You have one chance to make an impactful first impression and two seconds to do so.
What better way to connect with your web visitors than to communicate with them in their native language?
Nelson Mandela says,
If you talk to a man in a language he understands,
that goes to his head.
If you talk to him in his own language,
that goes to his heart.
Connect with your audience in their native language.
Content Marketing 101 teaches us to identify with our audience and to enter into the conversation that’s already taking place in their heads.
That conversation is most probably taking place in their native language.
And if speaking to them in their native language goes straight to their hearts, then shouldn’t you be using their native language in your LinkedIn profile?
Language is a tool for relationship building.
It’s a tool for communication and social contact. It opens up the window to our audience’s world views, their way of life.
If you use words that are native to them, it is going to strike a chord. The nuances will be subtle but they would be able to connect more readily with you.
Trust me, every time I hear “你好” (Ni Hao) from foreigners, I know they are making the extra effort to connect and I will reciprocate by giving them additional attention.
But does that neglect those who use other languages?
However, the copy on your profile will not be translated. The language you used to create your primary or secondary LinkedIn profile copy will be the language displayed.
LinkedIn is a multi-lingual platform.
Viewers see your profile in the language that matches the one they’re using the site in – if you have a secondary profile set up in that language
Your audience will able to read your entire LinkedIn profile in their preferred language, resulting in a more immediate connection, a more amiable one.
Additional benefits of using a secondary LinkedIn profile
- Business opportunities: This is also a natural way of letting your audience knows that you are capable of conducting business (and training workshops) in these secondary languages. 是的, 我能说流利的普通话
- Some SEO juice: Yes, you have guessed it. Each of these secondary profiles has unique URL and all can appear on search results on and off LinkedIn.
So should everyone start creating secondary profiles?
Only if this is relevant.
If you aren’t multi-lingual, there’s no need to make use of this feature just because it’s there. It’ll be disappointing to your audience if you show up on their search results but can’t communicate in the language they found you in.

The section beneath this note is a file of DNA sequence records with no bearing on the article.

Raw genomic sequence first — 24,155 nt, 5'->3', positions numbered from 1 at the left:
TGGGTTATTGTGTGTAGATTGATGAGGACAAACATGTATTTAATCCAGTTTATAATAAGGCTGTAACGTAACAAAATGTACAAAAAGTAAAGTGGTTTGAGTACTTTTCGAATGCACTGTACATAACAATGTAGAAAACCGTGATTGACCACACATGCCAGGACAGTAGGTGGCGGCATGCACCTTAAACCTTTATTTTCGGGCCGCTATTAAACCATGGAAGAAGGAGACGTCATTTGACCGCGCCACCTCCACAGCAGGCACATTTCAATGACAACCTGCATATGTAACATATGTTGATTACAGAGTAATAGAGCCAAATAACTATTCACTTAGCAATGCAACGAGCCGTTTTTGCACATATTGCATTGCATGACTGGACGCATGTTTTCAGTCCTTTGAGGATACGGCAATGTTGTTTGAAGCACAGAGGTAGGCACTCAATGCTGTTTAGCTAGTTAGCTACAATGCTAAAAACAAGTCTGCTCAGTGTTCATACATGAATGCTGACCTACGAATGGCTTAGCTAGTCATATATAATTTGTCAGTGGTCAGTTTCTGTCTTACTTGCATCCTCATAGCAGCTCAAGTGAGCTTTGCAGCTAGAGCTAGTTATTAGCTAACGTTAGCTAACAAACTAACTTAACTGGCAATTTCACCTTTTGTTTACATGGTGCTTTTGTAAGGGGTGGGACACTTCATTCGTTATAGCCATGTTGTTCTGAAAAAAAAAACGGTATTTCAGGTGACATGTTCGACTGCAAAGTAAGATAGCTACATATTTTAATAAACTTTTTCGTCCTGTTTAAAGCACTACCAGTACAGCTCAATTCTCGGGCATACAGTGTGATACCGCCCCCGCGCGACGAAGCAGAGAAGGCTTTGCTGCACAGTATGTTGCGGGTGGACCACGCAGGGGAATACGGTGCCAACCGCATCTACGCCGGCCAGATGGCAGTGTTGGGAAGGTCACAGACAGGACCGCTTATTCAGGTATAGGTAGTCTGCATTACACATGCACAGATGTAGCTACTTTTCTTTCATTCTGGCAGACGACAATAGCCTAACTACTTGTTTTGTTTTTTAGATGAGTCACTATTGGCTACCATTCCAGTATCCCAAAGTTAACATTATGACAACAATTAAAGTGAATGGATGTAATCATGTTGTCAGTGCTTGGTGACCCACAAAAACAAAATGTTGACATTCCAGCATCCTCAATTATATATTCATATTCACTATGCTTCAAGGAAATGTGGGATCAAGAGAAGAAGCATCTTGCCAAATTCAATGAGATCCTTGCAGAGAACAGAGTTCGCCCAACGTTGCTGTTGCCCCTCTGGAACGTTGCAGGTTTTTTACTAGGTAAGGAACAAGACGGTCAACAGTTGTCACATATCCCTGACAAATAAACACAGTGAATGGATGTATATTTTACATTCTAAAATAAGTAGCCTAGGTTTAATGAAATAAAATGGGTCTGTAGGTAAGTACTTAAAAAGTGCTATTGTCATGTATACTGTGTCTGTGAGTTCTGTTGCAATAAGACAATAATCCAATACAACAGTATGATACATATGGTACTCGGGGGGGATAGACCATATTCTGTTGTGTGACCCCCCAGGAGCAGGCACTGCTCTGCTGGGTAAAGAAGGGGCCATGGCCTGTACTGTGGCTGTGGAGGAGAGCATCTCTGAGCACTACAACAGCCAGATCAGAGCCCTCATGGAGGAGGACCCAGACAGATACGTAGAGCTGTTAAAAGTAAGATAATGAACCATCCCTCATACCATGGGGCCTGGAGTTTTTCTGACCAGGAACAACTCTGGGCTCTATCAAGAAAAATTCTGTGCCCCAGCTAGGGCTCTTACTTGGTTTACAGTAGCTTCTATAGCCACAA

It may even weaken the initial impression. The blink reaction at work.
There’s no sense in creating 23 secondary LinkedIn profiles:
- This is not a tactic to surface on search. No
- It’s about localizing your audience experience and making a deeper connection
However, 70% LinkedIn users are not from the U.S.
So if you are multi-lingual and are open to doing global businesses then it would make sense for you to set up your secondary LinkedIn profile.
Use language responsive content to create better audience connections and speak in their language to touch their hearts.
How do you view LinkedIn in your preferred language?
On the desktop (or tablet), you can choose your preferred language to view LinkedIn in as you log in. Go to the log in page, scroll right down and you’ll be able to select the language of your choice.
If you’re already logged in, then you can go to Settings –> Account –> Select Your Language and choose from the list of available languages.
If your visitor chooses to view LinkedIn in Mandarin and she comes across your profile that’s created in English, she’ll see LinkedIn’s input in Chinese (in the red box) and everything else in English (in the purple box) as shown in the diagram below.
Secondary profiles are displayed in the language set up
However, if you also have a secondary profile created in Mandarin and your visitor chooses to view LinkedIn in Mandarin, they’ll be able to see the entire LinkedIn profile in Chinese, like this:
LinkedIn allows you to set up more than one secondary profiles (so long as that language is supported).
Side note: Based on LinkedIn’s notes on secondary languages, I was expecting to see the Mandarin profile (of a friend) served up automatically (as I had chosen to view LinkedIn in Mandarin). It did not.
However, it did present me with a drop down list from which I can view the profile in the secondary languages. I’ll be interested to know how this works for you. Please let me know in the comments below.
Cool. So how do you set up a secondary profile?
Easy. Using your laptop or tablet, on the profile page, click on the down arrow next to the “view profile as button” and choose “Create profile in another language.” Then type away (you may need to adjust your keyboard input method).
- LinkedIn displays secondary profiles in other languages if these are set up
A more instant connection enhances the client experience. However, you can’t change the language of your primary profile and you can’t make your secondary profile your primary profile.
- Not everyone needs a secondary profile
It’s primarily about enhancing the client experience and not about showing up on search results.
- Presenting a different side of you to a different segment market
However, if you’re multi-lingual and if you’re ready to take on internationals projects then these secondary profiles can help you connect with a different segment of your market more easily.
LinkedIn is quite an exciting professional networking platform that supports different languages, cultures and worldviews. To learn more about LinkedIn Marketing, you can get this free LinkedIn eguide.
If you are not ready to learn a new language but would still like to engage with your audience on LinkedIn, then this post shares 2 other powerful but often neglected LinkedIn profile tips. It also has a video walk-through or how to make use of secondary LinkedIn profile.